Are you frustrated that you are paying more for basically everything today compared to last year? 2021 saw one of the highest inflation rates in recent memory, and it’s continued into 2022.
With such high inflation, many people have been giving their 2 cents on the issue. Or maybe it would be 3 cents by now if we don’t adjust for inflation. With it, a number of inflation myths have spread.
Let’s take a closer look at what inflation is and five common misconceptions of how it works and what it does.
What is Inflation?
Inflation is a loss of purchasing power over time. This means that your dollar will not go as far as it did last year. An example would be a meal at your favorite restaurant costing you 5% more today than it did a year ago. You get the same product or experience, but you have to pay more money for it.
This should be concerning to people, especially if their incomes are not increasing over time. If you make the same amount of money this year compared to last year, you will be able to afford less and less.
No one person can control inflation. Several factors play into it. Several do not. Let’s go over some of the more popular myths out there and see what we can learn.
5 Myths About Inflation
Myth 1: Inflation Occurs Naturally
This myth states that if the entities that control the currency stopped, we would continue to see inflation over the long run.
As pointed out by famous economist Milton Friedman, “Inflation is always and everywhere a monetary phenomenon in the sense that it is and can be produced only by a more rapid increase in the quantity of money than in output.”
That is, inflation is the result of more money chasing the same or fewer goods.
And it doesn’t only occur in a fiat currency.
For example, during the European conquest of the New World, huge amounts of gold and silver were extracted and then poured into the European economies.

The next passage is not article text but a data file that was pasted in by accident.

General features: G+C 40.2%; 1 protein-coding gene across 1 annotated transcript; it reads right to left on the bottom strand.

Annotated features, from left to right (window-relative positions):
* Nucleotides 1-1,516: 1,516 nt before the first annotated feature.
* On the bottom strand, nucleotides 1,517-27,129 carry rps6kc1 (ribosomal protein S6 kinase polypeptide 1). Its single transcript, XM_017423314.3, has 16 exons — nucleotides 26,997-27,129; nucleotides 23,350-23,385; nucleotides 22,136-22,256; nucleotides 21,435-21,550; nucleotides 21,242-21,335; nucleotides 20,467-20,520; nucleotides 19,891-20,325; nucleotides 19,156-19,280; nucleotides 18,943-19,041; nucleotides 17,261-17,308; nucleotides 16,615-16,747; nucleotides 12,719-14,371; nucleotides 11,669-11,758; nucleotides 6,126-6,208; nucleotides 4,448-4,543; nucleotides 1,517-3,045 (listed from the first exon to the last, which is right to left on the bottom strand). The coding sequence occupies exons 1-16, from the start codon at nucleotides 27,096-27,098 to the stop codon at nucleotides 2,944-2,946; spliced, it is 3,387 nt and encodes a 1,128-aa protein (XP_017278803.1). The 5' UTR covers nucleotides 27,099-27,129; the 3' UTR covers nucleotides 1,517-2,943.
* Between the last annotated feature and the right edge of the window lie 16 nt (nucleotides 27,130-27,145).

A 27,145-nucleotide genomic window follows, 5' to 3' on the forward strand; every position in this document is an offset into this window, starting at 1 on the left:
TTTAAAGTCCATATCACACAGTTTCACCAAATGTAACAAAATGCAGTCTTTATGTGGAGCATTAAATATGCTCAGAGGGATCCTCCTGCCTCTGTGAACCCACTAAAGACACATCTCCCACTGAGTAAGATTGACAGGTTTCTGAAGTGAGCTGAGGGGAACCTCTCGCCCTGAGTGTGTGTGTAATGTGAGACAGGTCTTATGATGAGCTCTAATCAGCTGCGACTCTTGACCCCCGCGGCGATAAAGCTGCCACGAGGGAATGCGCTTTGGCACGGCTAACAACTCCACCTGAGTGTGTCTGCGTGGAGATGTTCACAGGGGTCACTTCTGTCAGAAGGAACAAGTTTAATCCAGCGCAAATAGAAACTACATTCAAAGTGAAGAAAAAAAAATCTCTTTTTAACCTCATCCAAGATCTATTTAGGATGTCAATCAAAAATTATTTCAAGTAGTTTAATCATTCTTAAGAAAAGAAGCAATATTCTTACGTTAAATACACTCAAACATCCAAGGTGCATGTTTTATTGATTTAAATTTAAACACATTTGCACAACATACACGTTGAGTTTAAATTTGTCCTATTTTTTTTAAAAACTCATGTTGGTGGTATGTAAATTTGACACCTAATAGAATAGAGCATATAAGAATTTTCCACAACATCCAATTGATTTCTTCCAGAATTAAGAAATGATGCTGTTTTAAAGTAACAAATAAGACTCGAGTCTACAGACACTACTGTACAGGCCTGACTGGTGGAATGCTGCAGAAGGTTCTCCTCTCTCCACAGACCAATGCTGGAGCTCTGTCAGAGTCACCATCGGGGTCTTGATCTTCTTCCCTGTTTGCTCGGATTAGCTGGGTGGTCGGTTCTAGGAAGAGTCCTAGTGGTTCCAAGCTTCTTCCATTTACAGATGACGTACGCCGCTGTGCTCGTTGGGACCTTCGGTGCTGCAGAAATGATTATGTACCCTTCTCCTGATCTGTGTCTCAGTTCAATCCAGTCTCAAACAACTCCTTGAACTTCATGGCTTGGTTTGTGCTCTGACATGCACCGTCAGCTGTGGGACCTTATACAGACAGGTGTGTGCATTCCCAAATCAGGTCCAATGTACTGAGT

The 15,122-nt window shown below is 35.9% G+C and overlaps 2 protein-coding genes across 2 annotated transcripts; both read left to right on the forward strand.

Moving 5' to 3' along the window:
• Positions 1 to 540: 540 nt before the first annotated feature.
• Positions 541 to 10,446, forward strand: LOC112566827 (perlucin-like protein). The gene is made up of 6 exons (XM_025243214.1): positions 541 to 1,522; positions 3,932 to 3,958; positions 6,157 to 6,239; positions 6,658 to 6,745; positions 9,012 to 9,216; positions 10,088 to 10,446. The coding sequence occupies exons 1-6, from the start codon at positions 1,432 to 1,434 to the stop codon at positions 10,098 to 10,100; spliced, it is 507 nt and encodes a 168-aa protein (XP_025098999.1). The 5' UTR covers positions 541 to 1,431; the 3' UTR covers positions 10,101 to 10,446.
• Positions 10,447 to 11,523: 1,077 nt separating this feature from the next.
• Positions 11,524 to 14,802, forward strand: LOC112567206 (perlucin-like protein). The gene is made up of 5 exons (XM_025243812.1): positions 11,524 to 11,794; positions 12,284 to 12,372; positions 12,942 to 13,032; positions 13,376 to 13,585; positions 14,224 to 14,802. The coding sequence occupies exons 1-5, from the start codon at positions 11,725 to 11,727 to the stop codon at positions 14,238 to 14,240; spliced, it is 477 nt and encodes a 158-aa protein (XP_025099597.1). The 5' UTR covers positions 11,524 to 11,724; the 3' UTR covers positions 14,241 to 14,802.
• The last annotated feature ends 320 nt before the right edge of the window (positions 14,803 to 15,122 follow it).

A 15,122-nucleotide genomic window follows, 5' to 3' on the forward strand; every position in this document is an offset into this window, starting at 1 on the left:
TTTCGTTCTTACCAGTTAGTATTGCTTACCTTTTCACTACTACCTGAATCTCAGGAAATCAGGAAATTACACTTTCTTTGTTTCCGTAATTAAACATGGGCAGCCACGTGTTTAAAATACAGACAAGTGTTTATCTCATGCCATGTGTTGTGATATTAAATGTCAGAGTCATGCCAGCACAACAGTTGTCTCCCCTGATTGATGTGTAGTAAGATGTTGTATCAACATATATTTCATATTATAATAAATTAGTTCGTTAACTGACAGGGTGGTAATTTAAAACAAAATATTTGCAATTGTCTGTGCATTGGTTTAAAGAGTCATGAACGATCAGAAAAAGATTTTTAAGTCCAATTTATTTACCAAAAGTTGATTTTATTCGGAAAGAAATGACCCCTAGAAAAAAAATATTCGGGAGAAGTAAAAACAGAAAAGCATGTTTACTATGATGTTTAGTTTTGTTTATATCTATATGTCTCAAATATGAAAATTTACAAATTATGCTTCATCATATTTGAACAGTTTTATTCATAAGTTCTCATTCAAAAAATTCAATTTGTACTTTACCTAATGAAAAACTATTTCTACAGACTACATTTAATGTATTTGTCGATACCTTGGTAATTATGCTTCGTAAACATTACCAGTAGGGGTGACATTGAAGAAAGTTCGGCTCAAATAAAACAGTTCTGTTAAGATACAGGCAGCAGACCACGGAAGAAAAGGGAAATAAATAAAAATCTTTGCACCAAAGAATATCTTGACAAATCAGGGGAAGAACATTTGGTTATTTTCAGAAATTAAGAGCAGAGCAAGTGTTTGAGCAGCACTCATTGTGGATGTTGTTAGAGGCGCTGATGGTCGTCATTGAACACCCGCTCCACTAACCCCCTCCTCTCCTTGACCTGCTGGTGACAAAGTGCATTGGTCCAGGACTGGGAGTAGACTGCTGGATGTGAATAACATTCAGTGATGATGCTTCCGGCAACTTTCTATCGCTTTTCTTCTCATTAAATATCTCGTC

Prices rose substantially during that time, despite currencies being tied to the commodity itself.
That’s because the supply of money, despite being a commodity, increased significantly. When that happened without a simultaneous increase in the supply of goods, prices rose.
“Hard” currencies (currencies backed by some commodity) are vulnerable in other ways as well.
For example, many times through history have governments debased their currencies by shaving off metal from coins or by using inferior materials when minting new coins.
The result is the same: each currency unit is effectively worth less than before. Inflation follows.
What About Psychology?
But what if consumers expect inflation and start paying more for things now?
If most people believe that prices will only rise in the future, then they will be more likely to spend more money today (even taking on debt after emptying their savings) to secure a perceived lower price.
That debt would cause an increase in the money supply in the market that could outpace the supply of goods.
However, eventually there’s a breaking point for as to how much people will pay. Unless the money supply increased, prices won’t increase indefinitely. And eventually people will run out of savings to spend or the ability to take on more debt, all else equal.
Not to mention, once they start paying back their debt, that will have the opposite effect on inflation.